Also old: Previously, we have felt this was caused by the interpreter being dead and needing a simple restart, but more recently, that remedy has not worked. Instead, we have had to restart the entire Docker container for Zeppelin.
Old diagnosis: The interpreter needed for the paragraph is dead. (Sometimes other languages will still succeed, but the one you're attempting to run is busted.)
Please see How to Rebind Your Notebook's Interpreters.
Notify email@example.com, and tell them precisely which server is behaving this way, and which interpreter(s) is showing the symptom. Her/his best remedy right now is to "docker restart zeppelin" on the server in question.
|Observed with Scala, Pyspark, Spark R, SQL|
|Spark interpreters broken|
Attempt to run a paragraph puts it state of "PENDING" indefinitely, never actually runs.
After long time, eventually state moves to ABORT.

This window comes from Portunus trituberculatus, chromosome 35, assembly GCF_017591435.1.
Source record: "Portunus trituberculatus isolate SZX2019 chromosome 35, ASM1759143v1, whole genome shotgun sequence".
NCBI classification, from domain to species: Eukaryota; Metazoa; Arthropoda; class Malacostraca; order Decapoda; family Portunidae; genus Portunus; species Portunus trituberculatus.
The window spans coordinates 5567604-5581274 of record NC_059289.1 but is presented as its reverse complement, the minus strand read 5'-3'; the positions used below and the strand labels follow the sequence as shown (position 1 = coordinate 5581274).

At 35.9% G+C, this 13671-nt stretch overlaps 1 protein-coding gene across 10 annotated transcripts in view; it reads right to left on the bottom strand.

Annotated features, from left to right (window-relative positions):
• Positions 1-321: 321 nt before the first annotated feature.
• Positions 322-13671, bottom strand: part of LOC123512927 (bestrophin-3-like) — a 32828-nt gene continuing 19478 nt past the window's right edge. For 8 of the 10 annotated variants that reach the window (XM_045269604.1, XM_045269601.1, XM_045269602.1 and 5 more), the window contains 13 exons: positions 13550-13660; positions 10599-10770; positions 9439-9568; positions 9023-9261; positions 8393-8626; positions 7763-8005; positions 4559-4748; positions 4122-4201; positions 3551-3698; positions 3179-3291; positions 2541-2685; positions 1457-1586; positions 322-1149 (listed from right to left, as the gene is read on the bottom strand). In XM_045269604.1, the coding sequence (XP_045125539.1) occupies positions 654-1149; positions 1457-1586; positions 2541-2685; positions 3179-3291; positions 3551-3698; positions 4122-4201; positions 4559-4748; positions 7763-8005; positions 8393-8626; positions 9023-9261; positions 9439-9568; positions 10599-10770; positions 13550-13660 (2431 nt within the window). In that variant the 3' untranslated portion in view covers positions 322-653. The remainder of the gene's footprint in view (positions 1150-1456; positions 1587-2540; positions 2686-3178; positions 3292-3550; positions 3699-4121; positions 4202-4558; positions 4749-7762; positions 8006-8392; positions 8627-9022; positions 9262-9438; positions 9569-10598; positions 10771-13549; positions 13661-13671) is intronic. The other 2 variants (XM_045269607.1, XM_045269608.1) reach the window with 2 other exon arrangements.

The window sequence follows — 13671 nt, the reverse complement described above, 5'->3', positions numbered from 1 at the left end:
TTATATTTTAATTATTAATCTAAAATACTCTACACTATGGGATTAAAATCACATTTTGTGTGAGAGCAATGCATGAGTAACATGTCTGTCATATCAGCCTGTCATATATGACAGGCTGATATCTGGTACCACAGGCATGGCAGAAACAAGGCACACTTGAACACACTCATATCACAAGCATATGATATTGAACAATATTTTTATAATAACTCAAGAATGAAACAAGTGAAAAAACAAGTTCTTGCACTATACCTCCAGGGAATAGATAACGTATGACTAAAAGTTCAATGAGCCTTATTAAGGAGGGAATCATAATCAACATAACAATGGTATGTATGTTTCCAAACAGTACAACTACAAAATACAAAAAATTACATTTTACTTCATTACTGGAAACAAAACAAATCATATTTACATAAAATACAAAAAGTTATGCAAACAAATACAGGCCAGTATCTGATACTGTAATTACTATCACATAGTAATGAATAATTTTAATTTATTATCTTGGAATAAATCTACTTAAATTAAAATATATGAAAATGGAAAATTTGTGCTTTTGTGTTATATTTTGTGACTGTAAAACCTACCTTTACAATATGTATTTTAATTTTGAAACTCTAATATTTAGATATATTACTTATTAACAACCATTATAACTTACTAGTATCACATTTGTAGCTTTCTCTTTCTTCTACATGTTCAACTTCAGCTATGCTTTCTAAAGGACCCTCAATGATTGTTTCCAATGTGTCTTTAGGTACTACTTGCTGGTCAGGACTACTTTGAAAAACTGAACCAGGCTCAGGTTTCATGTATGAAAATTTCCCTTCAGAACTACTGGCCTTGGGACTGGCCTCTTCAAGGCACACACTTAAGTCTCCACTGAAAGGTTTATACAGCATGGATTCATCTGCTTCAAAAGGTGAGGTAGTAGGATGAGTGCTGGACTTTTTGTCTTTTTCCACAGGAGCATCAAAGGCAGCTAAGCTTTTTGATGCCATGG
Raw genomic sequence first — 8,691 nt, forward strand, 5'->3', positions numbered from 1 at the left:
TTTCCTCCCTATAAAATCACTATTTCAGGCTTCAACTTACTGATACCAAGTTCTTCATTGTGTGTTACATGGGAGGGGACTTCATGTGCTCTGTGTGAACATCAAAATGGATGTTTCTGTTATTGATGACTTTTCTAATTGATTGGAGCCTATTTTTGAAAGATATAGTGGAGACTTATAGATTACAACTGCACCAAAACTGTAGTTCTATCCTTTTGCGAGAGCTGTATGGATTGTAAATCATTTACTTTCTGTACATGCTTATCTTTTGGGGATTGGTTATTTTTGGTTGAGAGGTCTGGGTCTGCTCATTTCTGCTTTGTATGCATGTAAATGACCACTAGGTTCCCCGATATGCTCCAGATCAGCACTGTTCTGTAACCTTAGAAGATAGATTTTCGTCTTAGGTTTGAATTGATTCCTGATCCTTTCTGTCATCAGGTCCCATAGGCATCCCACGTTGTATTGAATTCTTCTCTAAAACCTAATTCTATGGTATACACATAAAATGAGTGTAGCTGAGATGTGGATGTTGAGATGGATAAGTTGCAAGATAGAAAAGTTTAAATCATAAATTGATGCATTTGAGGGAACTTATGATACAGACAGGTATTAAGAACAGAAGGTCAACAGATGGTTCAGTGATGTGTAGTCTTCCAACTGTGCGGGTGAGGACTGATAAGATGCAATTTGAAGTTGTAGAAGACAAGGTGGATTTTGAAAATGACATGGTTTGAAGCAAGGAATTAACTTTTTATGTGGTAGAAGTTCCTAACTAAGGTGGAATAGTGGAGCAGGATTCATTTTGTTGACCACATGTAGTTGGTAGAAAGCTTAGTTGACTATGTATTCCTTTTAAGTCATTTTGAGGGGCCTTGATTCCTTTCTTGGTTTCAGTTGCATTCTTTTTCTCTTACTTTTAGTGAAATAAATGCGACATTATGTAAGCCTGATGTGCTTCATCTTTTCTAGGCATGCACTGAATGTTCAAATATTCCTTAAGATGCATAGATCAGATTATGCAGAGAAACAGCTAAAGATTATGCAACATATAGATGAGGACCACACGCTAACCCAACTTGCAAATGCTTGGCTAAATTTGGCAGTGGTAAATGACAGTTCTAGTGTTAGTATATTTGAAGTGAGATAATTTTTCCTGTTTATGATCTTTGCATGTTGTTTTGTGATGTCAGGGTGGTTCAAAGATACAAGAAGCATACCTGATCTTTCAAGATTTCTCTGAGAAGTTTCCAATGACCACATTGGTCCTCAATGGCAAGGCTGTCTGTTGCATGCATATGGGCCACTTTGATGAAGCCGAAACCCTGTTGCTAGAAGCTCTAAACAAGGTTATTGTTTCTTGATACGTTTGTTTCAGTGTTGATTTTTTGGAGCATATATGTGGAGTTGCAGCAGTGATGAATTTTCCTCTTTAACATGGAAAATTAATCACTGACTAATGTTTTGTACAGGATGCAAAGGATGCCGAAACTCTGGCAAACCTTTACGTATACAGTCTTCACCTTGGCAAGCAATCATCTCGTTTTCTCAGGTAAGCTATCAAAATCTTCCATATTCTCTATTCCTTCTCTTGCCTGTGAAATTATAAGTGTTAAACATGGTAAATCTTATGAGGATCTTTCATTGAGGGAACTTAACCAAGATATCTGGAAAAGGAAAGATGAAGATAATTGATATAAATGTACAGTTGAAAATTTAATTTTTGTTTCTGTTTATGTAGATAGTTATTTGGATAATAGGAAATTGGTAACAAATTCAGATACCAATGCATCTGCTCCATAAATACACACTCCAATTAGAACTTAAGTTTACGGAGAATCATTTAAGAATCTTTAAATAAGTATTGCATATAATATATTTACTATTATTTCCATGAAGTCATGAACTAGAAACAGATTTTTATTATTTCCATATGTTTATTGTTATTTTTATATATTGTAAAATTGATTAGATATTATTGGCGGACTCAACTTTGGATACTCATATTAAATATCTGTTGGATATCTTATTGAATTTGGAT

The interpreter needed for the paragraph may be dead, or may be otherwise occupied. (Sometimes other languages will still succeed, but the one you're attempting to run is busted.)
|Likely needs a DevOps server person to diagnose and resolve. Not much you can do except notify, wait, maybe try another language (just as a troubleshooting step).||Observed with Scala, Pyspark, Spark R, SQL|
|Notebook gone stale||Oddly enough, you can no longer run any paragraph in your notebook. The play button doesn't do anything anymore. Shift-Enter also does nothing.|
You've been writing and running paragraphs happily for awhile, maybe stepped away from your computer (or not), maybe took a quick break (or not), and now, any paragraph is stubbornly refusing to run. This upsets you a little because you've just made some really delicate edits to the code in your current paragraph and are dying to know if you got it right.